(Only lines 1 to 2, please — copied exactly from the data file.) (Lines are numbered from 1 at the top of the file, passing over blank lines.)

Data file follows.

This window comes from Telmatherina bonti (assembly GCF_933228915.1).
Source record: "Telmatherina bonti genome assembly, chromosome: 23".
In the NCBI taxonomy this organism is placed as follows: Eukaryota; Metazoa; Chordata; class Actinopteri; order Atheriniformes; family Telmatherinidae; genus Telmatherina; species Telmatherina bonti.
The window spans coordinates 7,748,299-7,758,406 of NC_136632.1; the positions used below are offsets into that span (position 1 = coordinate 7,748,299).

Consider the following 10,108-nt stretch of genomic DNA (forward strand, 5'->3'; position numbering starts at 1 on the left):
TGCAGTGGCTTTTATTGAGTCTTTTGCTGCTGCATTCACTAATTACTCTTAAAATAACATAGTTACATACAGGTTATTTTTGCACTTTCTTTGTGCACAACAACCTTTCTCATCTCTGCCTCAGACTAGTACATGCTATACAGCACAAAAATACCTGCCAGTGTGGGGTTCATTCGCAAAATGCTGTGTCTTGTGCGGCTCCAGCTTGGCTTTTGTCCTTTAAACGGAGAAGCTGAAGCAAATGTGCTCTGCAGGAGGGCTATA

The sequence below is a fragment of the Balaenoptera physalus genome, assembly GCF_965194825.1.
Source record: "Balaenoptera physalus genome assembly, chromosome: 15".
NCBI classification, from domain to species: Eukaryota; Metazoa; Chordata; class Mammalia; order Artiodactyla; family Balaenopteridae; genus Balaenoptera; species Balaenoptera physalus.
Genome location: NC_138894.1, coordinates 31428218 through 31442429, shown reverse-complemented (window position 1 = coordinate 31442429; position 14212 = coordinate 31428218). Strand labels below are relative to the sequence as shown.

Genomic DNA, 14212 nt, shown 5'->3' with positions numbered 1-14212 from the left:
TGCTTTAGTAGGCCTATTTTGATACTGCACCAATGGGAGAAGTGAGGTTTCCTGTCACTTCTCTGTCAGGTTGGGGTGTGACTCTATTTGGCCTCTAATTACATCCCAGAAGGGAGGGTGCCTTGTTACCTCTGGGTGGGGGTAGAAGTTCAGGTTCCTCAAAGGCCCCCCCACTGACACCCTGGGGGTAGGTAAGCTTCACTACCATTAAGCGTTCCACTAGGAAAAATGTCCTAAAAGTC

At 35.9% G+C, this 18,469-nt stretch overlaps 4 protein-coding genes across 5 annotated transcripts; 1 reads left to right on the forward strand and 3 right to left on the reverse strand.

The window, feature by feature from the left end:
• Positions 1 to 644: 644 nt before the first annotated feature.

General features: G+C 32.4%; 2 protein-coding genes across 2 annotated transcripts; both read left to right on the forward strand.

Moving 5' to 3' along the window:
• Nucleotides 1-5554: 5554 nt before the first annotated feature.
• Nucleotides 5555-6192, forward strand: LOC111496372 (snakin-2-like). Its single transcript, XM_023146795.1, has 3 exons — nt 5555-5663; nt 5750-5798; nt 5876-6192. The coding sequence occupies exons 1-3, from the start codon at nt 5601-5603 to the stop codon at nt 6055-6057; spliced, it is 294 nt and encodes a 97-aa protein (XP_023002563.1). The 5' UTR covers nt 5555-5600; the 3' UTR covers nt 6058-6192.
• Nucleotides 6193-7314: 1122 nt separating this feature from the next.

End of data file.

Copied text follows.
This window comes from Telmatherina bonti (assembly GCF_933228915.1).
Source record: "Telmatherina bonti genome assembly, chromosome: 23".